28 September 1999
Our current howler (part I): Playing the margin
Synopsis: Gore led Bradley in all three polls. At the Post, that meant they were even.
Bradley Pulls Even in N.H.
Dan Balz, The Washington Post, 9/19/99
Gore slips in New York (Inside Politics)
Greg Pierce, The Washington Times, 9/16/99
More proof (Inside Politics)
Greg Pierce, The Washington Times, 9/15/99
Republican road to White House suddenly bumpy
Jill Lawrence, USA Today, 9/16/99
Moynihans defection to Bradley is latest gore
Susan Page, USA Today, 9/24/99
Bradley Closes Gap With Gore
John Harwood, The Wall Street Journal, 9/16/99
Here at THE HOWLER, we have no idea who's going to win the
Democratic nomination. We don't know who's going to win in New
Hampshire. We don't maintain a polling unit. All we know is what
we read in the newspapers.
But our analysts really jumped to attention at a page one headline
in the September 19 Post. "Bradley pulls even in N.H.,"
said the headline, sitting at the top of the big fat Sunday paper.
Our analysts were surprised because, at the time, they knew
of no poll that had shown the New Hampshire race even. And they
couldn't help chuckling when they read the data contained in the
Dan Balz report.
Balz reported on three separate polls of likely New Hampshire
Democratic voters. All three polls showed Al Gore ahead of rival
Bill Bradley, by margins of four, five and seven points.
The polls were closer than earlier Granite State polls, in
which Gore had enjoyed a much healthier lead. But how had the
Post said the race was even when Gore was ahead in all
The answer? It's that persistent ol' debbil, "margin of
error," the device routinely used to make races seem tighterwhen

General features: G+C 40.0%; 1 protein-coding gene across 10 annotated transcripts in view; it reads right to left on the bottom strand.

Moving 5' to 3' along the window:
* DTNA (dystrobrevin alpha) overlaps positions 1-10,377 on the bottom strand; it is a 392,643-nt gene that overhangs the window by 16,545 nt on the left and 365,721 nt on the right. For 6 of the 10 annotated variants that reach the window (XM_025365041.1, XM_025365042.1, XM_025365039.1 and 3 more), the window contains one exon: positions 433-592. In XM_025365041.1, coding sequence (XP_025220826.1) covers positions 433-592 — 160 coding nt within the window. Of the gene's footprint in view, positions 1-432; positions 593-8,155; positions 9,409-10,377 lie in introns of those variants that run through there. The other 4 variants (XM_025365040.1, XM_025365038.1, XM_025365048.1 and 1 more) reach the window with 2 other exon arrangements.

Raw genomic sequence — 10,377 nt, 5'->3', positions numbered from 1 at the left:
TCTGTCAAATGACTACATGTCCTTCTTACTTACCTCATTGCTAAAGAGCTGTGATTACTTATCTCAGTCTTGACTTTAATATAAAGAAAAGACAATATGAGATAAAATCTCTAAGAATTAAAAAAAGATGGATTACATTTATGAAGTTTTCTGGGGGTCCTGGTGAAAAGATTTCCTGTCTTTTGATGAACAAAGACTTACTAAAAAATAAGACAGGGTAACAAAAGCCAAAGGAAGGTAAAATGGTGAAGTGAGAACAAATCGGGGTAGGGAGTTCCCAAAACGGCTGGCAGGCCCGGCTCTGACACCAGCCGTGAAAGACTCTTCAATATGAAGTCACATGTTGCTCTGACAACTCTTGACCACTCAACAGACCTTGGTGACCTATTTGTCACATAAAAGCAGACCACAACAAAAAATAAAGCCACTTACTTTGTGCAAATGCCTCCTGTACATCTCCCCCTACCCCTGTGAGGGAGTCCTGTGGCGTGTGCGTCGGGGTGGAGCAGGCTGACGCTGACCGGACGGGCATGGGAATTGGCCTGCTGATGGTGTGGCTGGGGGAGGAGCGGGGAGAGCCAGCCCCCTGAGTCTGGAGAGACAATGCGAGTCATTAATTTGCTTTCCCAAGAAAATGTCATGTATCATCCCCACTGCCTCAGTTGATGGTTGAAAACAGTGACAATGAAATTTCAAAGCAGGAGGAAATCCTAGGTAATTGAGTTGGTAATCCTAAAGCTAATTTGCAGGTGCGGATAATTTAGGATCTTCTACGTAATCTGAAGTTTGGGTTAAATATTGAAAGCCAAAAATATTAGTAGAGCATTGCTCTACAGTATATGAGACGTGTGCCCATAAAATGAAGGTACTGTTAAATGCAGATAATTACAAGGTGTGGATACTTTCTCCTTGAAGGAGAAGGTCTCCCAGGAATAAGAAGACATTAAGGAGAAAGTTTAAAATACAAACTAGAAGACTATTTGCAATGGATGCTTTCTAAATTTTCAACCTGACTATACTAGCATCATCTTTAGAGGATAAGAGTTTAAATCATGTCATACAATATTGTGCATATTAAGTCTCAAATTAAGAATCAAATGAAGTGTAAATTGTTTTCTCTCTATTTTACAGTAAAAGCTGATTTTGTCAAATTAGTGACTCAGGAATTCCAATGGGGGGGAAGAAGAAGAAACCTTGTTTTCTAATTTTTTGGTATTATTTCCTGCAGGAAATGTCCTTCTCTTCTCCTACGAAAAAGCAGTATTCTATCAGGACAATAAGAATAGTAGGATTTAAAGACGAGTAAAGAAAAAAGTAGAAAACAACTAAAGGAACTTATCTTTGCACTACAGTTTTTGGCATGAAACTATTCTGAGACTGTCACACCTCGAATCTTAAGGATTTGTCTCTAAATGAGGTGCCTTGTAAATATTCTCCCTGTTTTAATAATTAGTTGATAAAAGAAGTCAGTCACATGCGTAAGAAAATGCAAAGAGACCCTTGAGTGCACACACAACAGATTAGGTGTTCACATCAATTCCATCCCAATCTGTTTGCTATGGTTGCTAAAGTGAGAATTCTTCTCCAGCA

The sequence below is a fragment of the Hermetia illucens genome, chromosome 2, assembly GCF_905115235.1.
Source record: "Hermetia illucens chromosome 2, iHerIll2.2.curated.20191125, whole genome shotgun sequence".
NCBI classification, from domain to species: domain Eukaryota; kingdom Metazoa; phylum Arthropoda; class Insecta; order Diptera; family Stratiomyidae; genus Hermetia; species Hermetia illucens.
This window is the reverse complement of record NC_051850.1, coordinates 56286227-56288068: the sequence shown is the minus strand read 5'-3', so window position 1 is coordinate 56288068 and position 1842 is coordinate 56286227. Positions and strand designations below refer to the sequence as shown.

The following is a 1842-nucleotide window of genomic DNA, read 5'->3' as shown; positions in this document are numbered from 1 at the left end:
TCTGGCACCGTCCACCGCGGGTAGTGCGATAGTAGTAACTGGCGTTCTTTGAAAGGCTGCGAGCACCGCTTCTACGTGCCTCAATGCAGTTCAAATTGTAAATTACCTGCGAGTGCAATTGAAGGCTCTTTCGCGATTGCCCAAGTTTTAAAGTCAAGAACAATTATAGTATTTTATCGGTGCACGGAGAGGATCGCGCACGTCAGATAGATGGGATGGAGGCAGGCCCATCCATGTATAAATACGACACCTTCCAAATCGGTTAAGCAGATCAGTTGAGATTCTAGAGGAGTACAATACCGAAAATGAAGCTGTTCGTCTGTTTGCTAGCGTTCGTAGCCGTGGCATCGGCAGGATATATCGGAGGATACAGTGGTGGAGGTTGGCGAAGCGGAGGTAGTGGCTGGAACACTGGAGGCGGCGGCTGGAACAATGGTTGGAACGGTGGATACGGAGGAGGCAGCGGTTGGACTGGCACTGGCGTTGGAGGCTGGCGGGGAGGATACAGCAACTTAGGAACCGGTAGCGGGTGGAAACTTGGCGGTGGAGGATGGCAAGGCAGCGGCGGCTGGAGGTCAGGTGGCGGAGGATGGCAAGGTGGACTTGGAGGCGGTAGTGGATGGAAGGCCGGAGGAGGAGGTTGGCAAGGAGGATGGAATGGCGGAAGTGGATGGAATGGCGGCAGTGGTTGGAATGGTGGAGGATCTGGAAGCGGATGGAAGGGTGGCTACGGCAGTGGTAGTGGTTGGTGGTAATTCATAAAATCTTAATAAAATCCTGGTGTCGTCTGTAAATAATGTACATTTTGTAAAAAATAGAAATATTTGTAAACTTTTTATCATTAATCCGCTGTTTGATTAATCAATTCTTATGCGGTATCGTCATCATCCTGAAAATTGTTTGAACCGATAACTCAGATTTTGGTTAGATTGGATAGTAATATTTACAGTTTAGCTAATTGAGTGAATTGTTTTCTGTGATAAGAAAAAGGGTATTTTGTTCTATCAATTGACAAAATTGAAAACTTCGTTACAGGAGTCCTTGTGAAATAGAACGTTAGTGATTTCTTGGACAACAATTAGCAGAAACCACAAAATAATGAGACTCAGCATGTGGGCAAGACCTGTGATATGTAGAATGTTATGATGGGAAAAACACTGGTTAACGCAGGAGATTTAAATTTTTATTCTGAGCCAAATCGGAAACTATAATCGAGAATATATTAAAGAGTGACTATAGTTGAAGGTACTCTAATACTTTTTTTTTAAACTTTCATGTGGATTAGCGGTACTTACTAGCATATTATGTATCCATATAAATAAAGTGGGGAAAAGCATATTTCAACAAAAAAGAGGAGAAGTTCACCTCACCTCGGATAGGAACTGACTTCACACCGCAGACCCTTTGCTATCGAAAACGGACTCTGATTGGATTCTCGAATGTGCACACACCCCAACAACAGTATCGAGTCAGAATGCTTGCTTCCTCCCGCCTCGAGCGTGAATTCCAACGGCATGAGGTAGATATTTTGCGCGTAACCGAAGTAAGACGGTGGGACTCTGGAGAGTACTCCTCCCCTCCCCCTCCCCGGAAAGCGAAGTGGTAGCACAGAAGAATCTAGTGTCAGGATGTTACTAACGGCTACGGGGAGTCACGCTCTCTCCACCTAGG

the press corps wants a race nice and tight. The truth is, when
three separate polls showed Gore ahead by four to seven points,
the odds were extremely slimvery slim indeedthat the
race was actually tied. But don't tell that to the Washington
press corps, which never met a technical measure that it can't
misapply. No, nothing much will ever turn on the error lodged
in the Post headline that morning. But we thought it might be
worth taking a day to enjoy a good chuckle at "margin of
error," before going on to examine more significant aspects
of recent poll/survey reporting.
The Post headline reflected an increasing trend among political
reporters. When the difference between two hopefuls is less than
a poll's "margin of error" (perhaps doubled), writers
declare the race a "statistical tie." Before the Post
headline on the 19th, the trend had been widely exhibited in reporting
on New Hampshire/New York polling. Here's Greg Pierce on September
PIERCE (9/16): In a match-up with Republican front-runner George
W. Bush [in New York], Mr. Bradley led 47 percent to 37 percent.
Mr. Gore, meanwhile, was in a statistical tie with the Texas